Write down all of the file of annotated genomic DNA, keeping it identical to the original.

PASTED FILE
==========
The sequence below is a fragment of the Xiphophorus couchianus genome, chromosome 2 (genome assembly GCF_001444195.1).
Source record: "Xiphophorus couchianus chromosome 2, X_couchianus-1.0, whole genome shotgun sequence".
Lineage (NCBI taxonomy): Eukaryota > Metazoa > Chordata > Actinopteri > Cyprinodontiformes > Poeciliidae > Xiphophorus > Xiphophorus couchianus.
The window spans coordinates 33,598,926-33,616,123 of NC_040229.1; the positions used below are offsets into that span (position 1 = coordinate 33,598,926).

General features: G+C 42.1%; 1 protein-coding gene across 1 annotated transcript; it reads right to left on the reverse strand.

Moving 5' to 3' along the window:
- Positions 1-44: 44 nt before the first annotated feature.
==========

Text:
The sequence below is a fragment of the Xiphophorus couchianus genome, chromosome 2 (genome assembly GCF_001444195.1).
Source record: "Xiphophorus couchianus chromosome 2, X_couchianus-1.0, whole genome shotgun sequence".
Lineage (NCBI taxonomy): Eukaryota > Metazoa > Chordata > Actinopteri > Cyprinodontiformes > Poeciliidae > Xiphophorus > Xiphophorus couchianus.
The window spans coordinates 33,598,926-33,616,123 of NC_040229.1; the positions used below are offsets into that span (position 1 = coordinate 33,598,926).

General features: G+C 42.1%; 1 protein-coding gene across 1 annotated transcript; it reads right to left on the reverse strand.

Moving 5' to 3' along the window:
- Positions 1-44: 44 nt before the first annotated feature.